Whoever takes over at Old Trafford has a hard act to follow, Hamilton said -- but Manchester United will have been planning carefully for this moment.
"There will definitely be someone in place, I think -- the big question now is who that person will be because it's been kept a secret from everyone until now," Hamilton said.
Whoever it will be has a daunting, if exciting, prospect ahead.
"It's the largest football club in the world, it's the biggest management job in the world, and on top of that is the task of following the most successful manager in the club's history," Hamilton said.
While Moyes is favored for the job after more than a decade with EPL club Everton, other names on the bookmakers' list include: Portuguese coach Jose Mourinho, formerly of Chelsea and currently at Real Madrid; Borussia Dortmund's Jurgen Klopp; Michael Laudrup of Swansea City; and former Manchester United striker Ole Gunnar Solskjaer, currently managing Norwegian team Molde.
Fans' thoughts are bound to turn quickly to the 2013-2014 season, starting in September, as Manchester United prepares to defend its domestic title and attempts another win in Europe.
As recently as last week, Ferguson suggested that he was fully involved in those future plans, promising the club would be "competitive" in the summer transfer market.
Speaking to Inside United, the club's official magazine, Ferguson said: "Hopefully the players we bring into the club in the next year or so will be of the quality we need."
Manchester United coasted to this year's English Premier League title with a 3-0 victory over Aston Villa in April, with four games in hand.
Ferguson is due to undergo hip surgery this summer, according to UK media reports, but it's not clear how much of a role health concerns have played in his decision to stand down.
"I think retirement's for young people because you can do something else. When you get to my age, if your health is good, you like to work," he told CNN in a 2010 interview.
Sports writer Mihir Bose said he was surprised by the timing of Ferguson's decision, despite his upcoming surgery, saying he had expected him to carry on as manager for another couple of years.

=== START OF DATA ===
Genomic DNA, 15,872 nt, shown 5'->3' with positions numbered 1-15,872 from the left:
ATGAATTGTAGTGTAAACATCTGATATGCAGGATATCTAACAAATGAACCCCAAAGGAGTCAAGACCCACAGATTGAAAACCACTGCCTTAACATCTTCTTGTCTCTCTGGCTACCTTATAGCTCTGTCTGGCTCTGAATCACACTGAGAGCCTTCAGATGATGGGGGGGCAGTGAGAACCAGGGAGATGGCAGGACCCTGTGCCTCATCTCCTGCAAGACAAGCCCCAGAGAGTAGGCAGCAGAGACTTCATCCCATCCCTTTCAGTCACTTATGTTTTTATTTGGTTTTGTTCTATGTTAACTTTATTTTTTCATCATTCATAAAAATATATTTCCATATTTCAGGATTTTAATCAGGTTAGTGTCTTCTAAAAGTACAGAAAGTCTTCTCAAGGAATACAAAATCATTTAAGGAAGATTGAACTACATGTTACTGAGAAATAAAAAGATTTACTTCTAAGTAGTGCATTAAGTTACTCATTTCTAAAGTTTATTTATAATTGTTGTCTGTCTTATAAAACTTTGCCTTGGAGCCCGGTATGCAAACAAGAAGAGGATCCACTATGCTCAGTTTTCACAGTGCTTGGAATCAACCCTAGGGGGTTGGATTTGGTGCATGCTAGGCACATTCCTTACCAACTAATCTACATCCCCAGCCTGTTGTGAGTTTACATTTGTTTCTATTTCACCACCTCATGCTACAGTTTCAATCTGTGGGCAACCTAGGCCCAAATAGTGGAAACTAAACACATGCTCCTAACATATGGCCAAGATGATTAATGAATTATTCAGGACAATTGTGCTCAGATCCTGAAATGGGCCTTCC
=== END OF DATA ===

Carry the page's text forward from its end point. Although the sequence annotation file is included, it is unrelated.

Ferguson -- who is seen as a kind of father figure by some of the young players he developed -- has "that ability to reach out to people," said Bose, but he is also a skilled political operator.
"He could be delightful but he was a man who made sure that he controlled the agenda," he told CNN. "If you crossed his path he made it very clear that he controlled everything at Manchester United."
Those who got the famous "hairdryer treatment" -- loud shouting directly in someone's face -- included many sports journalists over the years. Ferguson would also refuse to speak to reporters if he didn't like what they said.
Despite that thorny relationship, Ferguson will be remembered as an iconic figure in English football history, said Bose. The big challenge now is how Manchester United will manage the transition to ensure continued success, he added.
'A sad day'
Former Manchester United and Denmark goalkeeper Peter Schmeichel told CNN he was still trying to make sense of the news.
"It is a sad day. I'm shocked, I'm sad, I'm disappointed. It's a day I think everyone who loves Manchester United, everyone who's worked with Sir Alex -- it's a day that we've been expecting, but I have to be honest I didn't think it would be now -- I thought it would be a couple of years down the line."
Schmeichel said he was certain that Ferguson had not been forced out but had made the decision himself, given his record of success and changes already happening on the club's board this summer.
He paid tribute to Ferguson's knowledge, skills and philosophy as a manager, particularly his ability to bring on young players.
Internationally known footballers like David Beckham, Ryan Giggs, Paul Scholes, Gary Neville and Nicky Butt were all created by Ferguson, Schmeichel said.
"He is the best manager in the world and he's the best guy as well. He's a really good friend as well."
Ferguson's talent has been in managing players individually rather than as a group, Schmeichel said.